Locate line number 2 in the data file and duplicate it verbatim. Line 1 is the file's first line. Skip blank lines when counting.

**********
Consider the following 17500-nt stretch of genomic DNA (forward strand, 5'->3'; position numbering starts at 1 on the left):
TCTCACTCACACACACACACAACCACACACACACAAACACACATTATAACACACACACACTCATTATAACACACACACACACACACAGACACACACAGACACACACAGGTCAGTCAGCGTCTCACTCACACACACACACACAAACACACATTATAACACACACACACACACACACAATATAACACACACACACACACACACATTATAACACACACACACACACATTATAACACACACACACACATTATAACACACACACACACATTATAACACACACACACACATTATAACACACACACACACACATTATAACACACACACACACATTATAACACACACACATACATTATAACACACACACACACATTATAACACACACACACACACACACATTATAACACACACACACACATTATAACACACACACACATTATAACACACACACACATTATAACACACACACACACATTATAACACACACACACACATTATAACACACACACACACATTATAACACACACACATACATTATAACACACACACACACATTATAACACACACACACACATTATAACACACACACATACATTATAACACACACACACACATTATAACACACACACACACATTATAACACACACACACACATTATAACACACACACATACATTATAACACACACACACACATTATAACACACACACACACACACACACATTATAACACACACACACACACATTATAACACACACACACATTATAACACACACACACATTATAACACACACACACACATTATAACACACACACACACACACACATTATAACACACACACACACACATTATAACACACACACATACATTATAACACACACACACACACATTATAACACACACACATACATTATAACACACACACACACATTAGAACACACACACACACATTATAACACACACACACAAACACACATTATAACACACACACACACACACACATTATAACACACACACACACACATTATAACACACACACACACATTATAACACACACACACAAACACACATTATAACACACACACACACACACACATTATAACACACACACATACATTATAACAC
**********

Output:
TCTCACTCACACACACACACAACCACACACACACAAACACACATTATAACACACACACACTCATTATAACACACACACACACACACAGACACACACAGACACACACAGGTCAGTCAGCGTCTCACTCACACACACACACACAAACACACATTATAACACACACACACACACACACAATATAACACACACACACACACACACATTATAACACACACACACACACATTATAACACACACACACACATTATAACACACACACACACATTATAACACACACACACACATTATAACACACACACACACACATTATAACACACACACACACATTATAACACACACACATACATTATAACACACACACACACATTATAACACACACACACACACACACATTATAACACACACACACACATTATAACACACACACACATTATAACACACACACACATTATAACACACACACACACATTATAACACACACACACACATTATAACACACACACACACATTATAACACACACACATACATTATAACACACACACACACATTATAACACACACACACACATTATAACACACACACATACATTATAACACACACACACACATTATAACACACACACACACATTATAACACACACACACACATTATAACACACACACATACATTATAACACACACACACACATTATAACACACACACACACACACACACATTATAACACACACACACACACATTATAACACACACACACATTATAACACACACACACATTATAACACACACACACACATTATAACACACACACACACACACACATTATAACACACACACACACACATTATAACACACACACATACATTATAACACACACACACACACATTATAACACACACACATACATTATAACACACACACACACATTAGAACACACACACACACATTATAACACACACACACAAACACACATTATAACACACACACACACACACACATTATAACACACACACACACACATTATAACACACACACACACATTATAACACACACACACAAACACACATTATAACACACACACACACACACACATTATAACACACACACATACATTATAACAC